PWP: What’s in the future for ZipFit?

LK: I do look forward to fitting women one day, so that is part of the game plan. But the future is also that anything you buy from us head to toe fits perfectly. So you can buy a suit, a dress, jeans, a casual shirt, and it will fit. It’s like your own personalized shopper, everything works. If you can do that head to toe, it’s a beautiful thing. That’s what math does for you. All kids should study math.

Liz Kammel on People with Panache

Here comes Liz! I attempted to take an artsy photo of her and the waterfall escalator after our chat… I don’t know if the photo is cool, but she looks cute! She was saying, “I probably want to have a few more businesses after this one. And some day I want to teach entrepreneurship. But I have a while before that happens.”

PWP: What’s it like being in business for yourself?

LK: It’s wonderful. I’m very hard on myself and probably harder on myself than any boss has ever been on me.

You have to be motivated, or no one working for you will be motivated. And as a woman there are ups and there are downs. The perk and challenge is that you stand out in the room because you’re usually the only woman, and there are definitely sexist people out there. So you just have to sort of brush it off and ignore them. There are a lot of them. I love being a woman, so I’m not upset with it.

I understand the numbers behind it, that there is a small percentage of women CEOs. But at the same time you can change that by becoming one.

PWP: Is this your dream job?

LK: Yes. I’ve always wanted to create something and make an impact, and I feel like I’m doing that. It’s not just create a company and create some jobs, which is a wonderful thing to do, but helping people find clothes that fit so they feel good about themselves.

To spread the ZipFit love around, anyone who refers a customer who buys jeans gets a pair of Saxx boxers, which Liz raves over. Refer five people who buy, and you get a free pair of jeans!

Maybe Alysse and I will have to start referring people and hand out our hard-earned boxers to guys who need to “stay out of trouble.” (Watch the video and you’ll get it.)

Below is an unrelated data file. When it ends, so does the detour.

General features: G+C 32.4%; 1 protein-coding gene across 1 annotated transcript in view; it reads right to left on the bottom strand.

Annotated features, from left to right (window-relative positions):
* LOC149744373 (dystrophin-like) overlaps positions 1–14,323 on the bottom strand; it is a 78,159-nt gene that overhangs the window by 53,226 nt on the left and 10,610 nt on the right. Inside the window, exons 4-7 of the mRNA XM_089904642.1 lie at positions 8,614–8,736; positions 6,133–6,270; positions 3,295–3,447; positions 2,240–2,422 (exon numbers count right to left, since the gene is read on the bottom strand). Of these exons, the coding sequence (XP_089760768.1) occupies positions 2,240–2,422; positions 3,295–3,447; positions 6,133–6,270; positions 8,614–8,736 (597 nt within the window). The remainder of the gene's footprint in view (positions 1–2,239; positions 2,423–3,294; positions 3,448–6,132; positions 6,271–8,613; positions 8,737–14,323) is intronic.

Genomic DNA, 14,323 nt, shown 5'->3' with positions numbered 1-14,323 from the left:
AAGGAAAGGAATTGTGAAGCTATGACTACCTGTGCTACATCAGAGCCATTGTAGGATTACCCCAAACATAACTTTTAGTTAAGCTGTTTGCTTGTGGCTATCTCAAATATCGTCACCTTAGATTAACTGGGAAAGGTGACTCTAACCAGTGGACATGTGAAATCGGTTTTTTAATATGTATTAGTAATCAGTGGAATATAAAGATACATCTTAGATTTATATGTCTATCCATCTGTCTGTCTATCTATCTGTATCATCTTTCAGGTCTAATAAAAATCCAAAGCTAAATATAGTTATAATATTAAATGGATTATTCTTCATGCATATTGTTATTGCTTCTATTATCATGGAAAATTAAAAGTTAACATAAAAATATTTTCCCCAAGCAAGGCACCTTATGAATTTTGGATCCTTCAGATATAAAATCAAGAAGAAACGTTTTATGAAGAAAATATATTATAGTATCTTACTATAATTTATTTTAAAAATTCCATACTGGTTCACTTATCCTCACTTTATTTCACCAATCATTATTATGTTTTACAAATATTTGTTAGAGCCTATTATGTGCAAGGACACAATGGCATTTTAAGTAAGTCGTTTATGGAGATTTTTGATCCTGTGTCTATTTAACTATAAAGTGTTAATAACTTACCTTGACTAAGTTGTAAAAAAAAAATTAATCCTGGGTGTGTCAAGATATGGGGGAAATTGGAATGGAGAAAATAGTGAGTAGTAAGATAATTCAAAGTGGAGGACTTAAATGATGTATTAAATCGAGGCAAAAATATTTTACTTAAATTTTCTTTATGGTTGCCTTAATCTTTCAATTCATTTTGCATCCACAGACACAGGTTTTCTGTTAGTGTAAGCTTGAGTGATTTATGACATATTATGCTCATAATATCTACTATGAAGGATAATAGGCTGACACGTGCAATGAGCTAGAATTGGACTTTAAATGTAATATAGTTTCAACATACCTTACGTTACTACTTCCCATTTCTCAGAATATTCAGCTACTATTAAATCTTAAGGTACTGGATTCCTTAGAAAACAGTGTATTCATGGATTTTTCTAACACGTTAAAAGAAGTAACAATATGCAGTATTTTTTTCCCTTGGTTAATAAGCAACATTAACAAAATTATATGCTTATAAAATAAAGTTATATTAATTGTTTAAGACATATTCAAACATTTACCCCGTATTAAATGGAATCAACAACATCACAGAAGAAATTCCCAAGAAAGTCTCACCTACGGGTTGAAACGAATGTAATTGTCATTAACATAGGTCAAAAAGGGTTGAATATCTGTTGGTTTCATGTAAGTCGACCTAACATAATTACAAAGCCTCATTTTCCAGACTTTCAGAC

[Photos by Kate. Featured image sent in from ZipFit.]

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meet liz: des moines art adviser

Liz Lidgett on People with Panache

Liz is president of Art Noir, a 400-plus person organization that raises money (to make sure admission is free to everyone every day) and throws events for the Des Moines Art Center—“events you wouldn’t be able to go to anywhere else,” Liz says.

“We loved L.A. and had a great time, but we knew we could affect change in a more impactful way in Des Moines at such a young age.”

Liz Lidgett, 28, entrepreneur and general make-it-happen person, just described why we love the Midwest so very much. Continue reading

meet elysia: detroit ceramic artist and entrepreneur

Elysia Vandenbussche on People with Panache

Wise Elysia words: “Everyone loves to start stuff, it’s so exciting. It’s kind of like speed dating. Follow-through takes the real commitment.”

“This is good, but you can do better.”

Elysia Vandenbussche, owner of Local Portion, threw away many projects in art school on her way to becoming a crazy-talented ceramics maker. One professor constantly pushed her, telling her again and again not to fire her pieces, to reclaim the clay and give it another shot.

“I was so angry,” Elysia says. “But that was good advice. I kept pushing myself, and now that I’m alone in my own studio, I’m still pushing myself and looking at the details. I recently showed him one of my cups and he couldn’t believe that I made it.”

Who has pushed you in your life, encouraging you to reach your potential? Share in the comments. We’d love to hear the advice that stuck with you! 

People with Panache: When did you first fall in love with ceramics?

Elysia Vandenbussche: I started when I was a kid. My mom put me in a community class around my neighborhood. And I loved it. I was a pretty rebellious child, so I never took the basics of ceramics; I would just go to the basement of the studio, put my earphones on, blast music and do my own thing.

In high school, I wasn’t sure what I wanted to do. I ended up going to a private art school in Detroit, the College for Creative Studies, at first for photography, then film. But then ceramics found me again, instead of me really choosing it. It’s like a good relationship, like how did I get here with this person?

PWP: When did you start actually selling pieces?

Elysia Vandenbussche on People with Panache

“My name, Elysia, means double portion. I love portion because a cup, a bowl, is a portion size. What I make is a portion of myself. What am I? I’m local. Local Portion sounds simple, and I’m all about simplicity.”

EV: I started selling in high school through family and friends. They would see stuff and ask to buy it from me. After I graduated from college, it took me a while to get the business set up. I had trouble finding a studio. It took me two years to find something. This past January was the first time I was able to get a space to start creating. Since then things just really took off. It’s been quite the journey with ups and downs and failing and failing again and succeeding and getting good clients and losing out on jobs. It’s been a whirlwind of figuring it out.